Saturday, June 18, 2016


Interviewers, including students and reporters often asked these questions:
·         Why do you write poetry more than other genre?   
·         What do you write about, or what are the themes of your writing.
My answer to the first question is, I began with poetry because my introduction to literature and writing was through poetry. As a child I sang children songs (lagu kanak-kanak) or traditional nursery rhymes while playing with friends.  When we have radio in the house, I spent hours listening especially to songs. I picked up the lyrics which in those days were usually beautiful and meaningful. Some tunes used beautiful and romantic pantuns. I came to learn and appreciate the beauty of words and encountered the poetic value in my language. I roamed the gardens, the seas and mountains described in the songs, and picked up beautiful expressions which kindled my imaginations. My love for poetry was nurtured and I began to write.
Looking back my themes can be summarized as below
·         From 1967 to about 1972   I wrote mostly about social issues especially  poverty among farmers and fishermen.
·         From 1972 to 1980 was my restless years, searching for myself and the meanings of live.   
·         In the eighties my marriage and Islamic awareness calmed me down. I found meaning in family relationship.
·         In the nineties, the situations of the Malays disturbed me most.
·         By 2010 I found myself coming back to society and the reality of live.

In the first phase, from 1967 to about 1972,  I wrote mostly about social issues especially  poverty among farmers and fishermen. As a young enthusiast I read anything I could find on poetry and on what was happening in the local literary scene. Articles by my favourite poets, Usman Awang and Kassim Ahmad inspired me. They advocated writers as voice of society  .  Most of the early poems are published in my first personal anthology, Sesayup Jalan (USM Press 1974). One of them was about about a fishing village, Tanjung Dawai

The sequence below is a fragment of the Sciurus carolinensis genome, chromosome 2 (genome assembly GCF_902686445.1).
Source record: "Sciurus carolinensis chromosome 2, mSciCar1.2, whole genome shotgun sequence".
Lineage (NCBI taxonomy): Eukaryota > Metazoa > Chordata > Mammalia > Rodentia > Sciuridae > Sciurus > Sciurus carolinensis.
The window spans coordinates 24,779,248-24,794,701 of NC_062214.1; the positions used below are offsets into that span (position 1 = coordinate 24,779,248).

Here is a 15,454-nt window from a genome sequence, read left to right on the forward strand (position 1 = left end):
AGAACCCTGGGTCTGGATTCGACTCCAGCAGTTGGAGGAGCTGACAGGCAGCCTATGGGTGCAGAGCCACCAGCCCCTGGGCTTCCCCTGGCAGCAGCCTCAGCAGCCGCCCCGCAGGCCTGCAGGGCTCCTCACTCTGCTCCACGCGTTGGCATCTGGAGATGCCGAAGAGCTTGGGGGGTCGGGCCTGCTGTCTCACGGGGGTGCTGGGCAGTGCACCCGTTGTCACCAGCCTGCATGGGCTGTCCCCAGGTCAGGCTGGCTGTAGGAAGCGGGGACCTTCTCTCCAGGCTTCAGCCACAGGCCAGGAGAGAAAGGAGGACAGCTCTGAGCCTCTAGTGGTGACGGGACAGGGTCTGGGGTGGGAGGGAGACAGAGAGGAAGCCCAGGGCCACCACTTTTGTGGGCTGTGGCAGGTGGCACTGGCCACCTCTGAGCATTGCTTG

This evening at Tanjung Dawai
Admiring your scenery

But who owns your beach
No, no you certainly
You only have a boat and a net
To cast your life in the open sea.  

The second phase from 1972 to 1980 was my restless years. I was searching for myself and the meanings of live.   I was looking West to T.S.Elliot and later, the absurd writers especially Samuel Backett and was very much disturbed by the notion that life is a never ending wait. This was when I wrote AT THE BUS STAND depicting life as the wait  for the bus to a destination that you have not decided

At the bus stand
Smokes from moving cars
Has landed in my eyes
 At this bus stand
A long shadow
Is lying
On the dust

And I waited on
The buses have gone
I am still at the station
Making no decision
On my destination.

My marriage in 1979 brought in the third stage in the eighties, concurrent with Islamic awareness that calmed me down. I found meaning in family relationship and prayers. During this time there were many poems talking about love, family and keeping harmonious relationship with Allah and His creation. An example is a poem entittled Certainty

You may not be the best man
But for a woman like me
I am not sure there is anyone better